Wade: East­man tar­gets both the mass and the niche mar­kets. The mass mar­ket, for ex­am­ple, are the well known in­ter­na­tional brands man­u­fac­tur­ing jeans or polo shirts and out­er­wear, in­ti­mate ap­parel, etc. Niche mar­kets would in­clude the cus­tomers mak­ing tech­ni­cal tex­tiles, such as fi­bre­glass or Kevlar and so on. The amaz­ing suc­cess of East­man Ma­chine Com­pany in both the mar­kets does not go un­no­ticed.

SW: Com­put­er­ized cut­ting or CNC cut­ting used to cost around US $ 0.15 mil­lion two decades ago and the same is con­tin­u­ing even now! Why do you think the cost of equip­ment did not come down over the years? Why are there no low-end (ba­sic) ma­chines avail­able at sub­stan­tially lesser price in com­put­er­ized cut­ting?

Wade: We have de­vel­oped our own East­man com­put­er­ized cut­ting ma­chines, both sin­gle- ply and multi- ply, such as our fa­mous Eagle con­veyor cut­ter and Rap­tor au­to­mated cut­ter. These ma­chines ad­dress spe­cial­ized needs in the field of tech­ni­cal tex­tiles and gar­ment man­u­fac­tur­ing. We pro­vide value to cus­tomers in a wide va­ri­ety of in­dus­tries. It is no longer just ap­parel. Re­cently we had ex­pe­ri­enced strong de­mand from the

avi­a­tion and green en­ergy busi­ness. When cus­tomers are of­fered a choice, the vast ma­jor­ity of them pre­fer to do their cut­ting with an East­man ma­chine. It’s be­cause we align our­selves with our cus­tomers’ in­ter­ests and re­quire­ments so that they can be suc­cess­ful wher­ever their fac­tory or fac­to­ries are lo­cated.

SW: Sin­gle-ply CNC cut­ting was started with drag knife & te­flon por­ous sur­face. But nowa­days even sin­gle-ply CNC cut­ters are fit­ted with re­cip­ro­cat­ing knife & bris­tle bed? Why?

Wade: Although many sin­gle­ply cut­ters to­day are fit­ted with re­cip­ro­cat­ing knife and bris­tle bed nowa­days, ac­tu­ally in gar­ment man­u­fac­tur­ing, our sin­gle- ply cut­ters are fit­ted with a blue belt, a cut­ting sur­face made of polyurethane, a strong and durable belt. This smooth cut­ting area is per­fo­rated with mil­lions of holes to en­sure that vac­uum air­flow is evenly dis­persed and tex­tiles are se­cured for best cut­ting re­sults. It is an ideal so­lu­tion for tra­di­tional tex­tiles, syn­thetic fi­bres and del­i­cate silks be­cause the ma­te­ri­als will not stick or snag. Heavy­ounce in­dus­trial fabrics, foams and com­pos­ites are of­ten cut on por­ous plas­tic with East­man’s sin­gle- ply ma­chines. Por­ous plas­tic can with­stand higher cut­ting pres­sures typ­i­cally re­quired for rigid or thicker fabrics.

East­man’s sin­gle- ply cut­ters fea­ture drag and round knife blades. This type of cut­ting sys­tem is typ­i­cally used in set­tings where greater cut­ting ac­cu­racy is re­quired for high value goods ( or sam­ple cut­ting) com­pared to mul­ti­ply cut­ting for high vol­umes and lower cost goods.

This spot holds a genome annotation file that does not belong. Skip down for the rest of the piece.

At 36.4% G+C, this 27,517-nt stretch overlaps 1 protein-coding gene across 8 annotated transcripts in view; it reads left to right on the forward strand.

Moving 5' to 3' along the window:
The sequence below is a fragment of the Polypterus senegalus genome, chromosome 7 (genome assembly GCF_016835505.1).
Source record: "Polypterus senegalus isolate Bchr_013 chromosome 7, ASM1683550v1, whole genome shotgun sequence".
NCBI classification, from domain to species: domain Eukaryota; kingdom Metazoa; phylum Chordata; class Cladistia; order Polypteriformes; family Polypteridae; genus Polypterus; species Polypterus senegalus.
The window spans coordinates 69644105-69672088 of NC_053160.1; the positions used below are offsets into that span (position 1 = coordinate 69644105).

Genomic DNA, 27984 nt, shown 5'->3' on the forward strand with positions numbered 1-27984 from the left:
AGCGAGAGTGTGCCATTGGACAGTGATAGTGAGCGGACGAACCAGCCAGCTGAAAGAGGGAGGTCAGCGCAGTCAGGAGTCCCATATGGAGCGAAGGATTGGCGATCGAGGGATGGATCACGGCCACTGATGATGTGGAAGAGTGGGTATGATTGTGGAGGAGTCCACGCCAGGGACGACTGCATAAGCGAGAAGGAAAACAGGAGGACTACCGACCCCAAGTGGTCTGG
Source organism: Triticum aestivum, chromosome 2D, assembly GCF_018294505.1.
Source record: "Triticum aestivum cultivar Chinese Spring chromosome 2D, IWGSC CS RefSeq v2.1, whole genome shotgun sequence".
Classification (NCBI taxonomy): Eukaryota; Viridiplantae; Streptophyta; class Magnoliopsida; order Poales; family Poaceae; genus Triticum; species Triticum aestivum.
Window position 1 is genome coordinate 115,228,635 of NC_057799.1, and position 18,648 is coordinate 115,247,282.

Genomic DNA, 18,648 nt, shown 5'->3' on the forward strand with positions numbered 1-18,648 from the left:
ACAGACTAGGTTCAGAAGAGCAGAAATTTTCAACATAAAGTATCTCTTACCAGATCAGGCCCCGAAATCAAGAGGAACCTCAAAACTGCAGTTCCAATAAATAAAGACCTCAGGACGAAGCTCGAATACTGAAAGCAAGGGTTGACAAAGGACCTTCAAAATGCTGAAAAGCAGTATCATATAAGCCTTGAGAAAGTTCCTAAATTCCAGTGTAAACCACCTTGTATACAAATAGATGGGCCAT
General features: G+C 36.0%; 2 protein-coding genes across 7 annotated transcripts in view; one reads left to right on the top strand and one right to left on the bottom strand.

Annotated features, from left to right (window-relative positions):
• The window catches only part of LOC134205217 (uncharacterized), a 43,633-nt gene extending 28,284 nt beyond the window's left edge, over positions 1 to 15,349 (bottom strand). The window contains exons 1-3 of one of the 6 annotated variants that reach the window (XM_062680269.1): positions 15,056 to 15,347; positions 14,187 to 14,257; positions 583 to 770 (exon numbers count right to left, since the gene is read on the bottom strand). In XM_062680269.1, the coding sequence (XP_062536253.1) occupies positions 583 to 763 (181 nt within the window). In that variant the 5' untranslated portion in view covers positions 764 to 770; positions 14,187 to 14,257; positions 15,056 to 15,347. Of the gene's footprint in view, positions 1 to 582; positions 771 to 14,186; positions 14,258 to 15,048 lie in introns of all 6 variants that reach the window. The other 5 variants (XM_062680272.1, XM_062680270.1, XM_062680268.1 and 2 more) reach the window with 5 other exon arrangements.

Bris­tle block cut­ting sur­faces are typ­i­cal with re­cip­ro­cat­ing knife cut­ters, like East­man’s Talon and Rap­tor mod­els for multi-layer oper­a­tions. The bris­tle block al­lows the knife to plunge into the cut­ting sur­face as well as many lay­ers of fab­ric with­out los­ing ac­cu­racy from top to bot­tom ply.

SW: Cur­rently, die cut­ting caters to mi­nus­cule per­cent­age of to­tal cut­ting in sewn prod­ucts in­dus­try. Do you feel con­tin­u­ous die cut­ting will in­crease their per­cent­age and re­cip­ro­cat­ing knife cut­ting will re­duce?

Wade: We do not be­lieve that die cut­ting ma­chines have an in­ter­est­ing fu­ture. Our East­man man­ual cut­ters, band knife ma­chines, and sin­gle- ply and multi- ply cut­ters re­main highly pop­u­lar and their mar­ket share will con­tinue to in­crease in the fu­ture. We are clearly liv­ing in a dig­i­tal world, and the pop­u­lar­ity of au­to­mated cut­ters is def­i­nitely on the in­crease. The growth is rapid and we are par­tic­i­pat­ing in that growth. We are con­stantly up­dat­ing our tech­nol­ogy and at the same time seek­ing to re­duce the cost for our cus­tomers. We pro­vide a high level of tech­nol­ogy and a su­perb ser­vice. When a cus­tomer de­cides to work with us, they are not just buy­ing a ma­chine, be it a man­ual cut­ter or an au­to­mated one. They are get­ting an ex­pe­ri­ence — the fa­mous East­man ex­pe­ri­ence. No other com­pany of­fers that. And that is why we con­tinue to win.

"We are proud to of­fer ‘ sud­den ser­vice’; we re­spond to our cus­tomers’ needs and en­quiries the same day they are re­ceived. Again, we have been suc­cess­ful be­cause we know how to cre­ate value for our cus­tomers." – Wade Steven­son

SW: What is the value propo­si­tion of East­man in terms of ser­vice? How does it stand dif­fer­ent from the com­peti­tors present in the mar­ket of­fer­ing cut­ting ma­chines at a much cheaper price?

Wade: Many com­peti­tors in low- cost coun­tries have sprung up, mak­ing copy ma­chines, more or less in­fe­rior im­i­ta­tions. Of course, they are able to sell these ma­chines at a cheaper price. Why? They use cheaper parts that are not made for our specifications, their after-sales ser­vice is also of­ten poor to non- ex­is­tent. In a word, they fail to pro­vide any value. All they can do is to pro­vide price. At best, they are copy­cats. At worse, they are thieves of our cut­ting ma­chine de­signs and in­tel­lec­tual prop­erty rights.

We are proud to of­fer ‘sud­den ser­vice’; we re­spond to our cus­tomers’ needs and en­quiries the same day they are re­ceived. Again, we have been suc­cess­ful be­cause we know how to cre­ate value for our cus­tomers.

SW: Bring­ing back pro­duc­tion is a drive which both US and EU are ag­gres­sively pur­su­ing. We even have ex­am­ples of Chi­nese com­pa­nies set­ting up fac­to­ries in the US with the State help. Is East­man now look­ing more to­wards these hith­erto re­tail mar­kets, as fresh pro­duc­tion bases for sales, com­pared to the ex­ist­ing pro­duc­tion bases?

Wade: It is true that we are a US com­pany, and which some­times works to our ad­van­tage, es­pe­cially to­day, when there is a cer­tain push to bring back man­u­fac­tur­ing, but we also have a big global foot­print.

Wade Steven­son, Ex­port Pres­i­dent, East­man Ma­chine Com­pany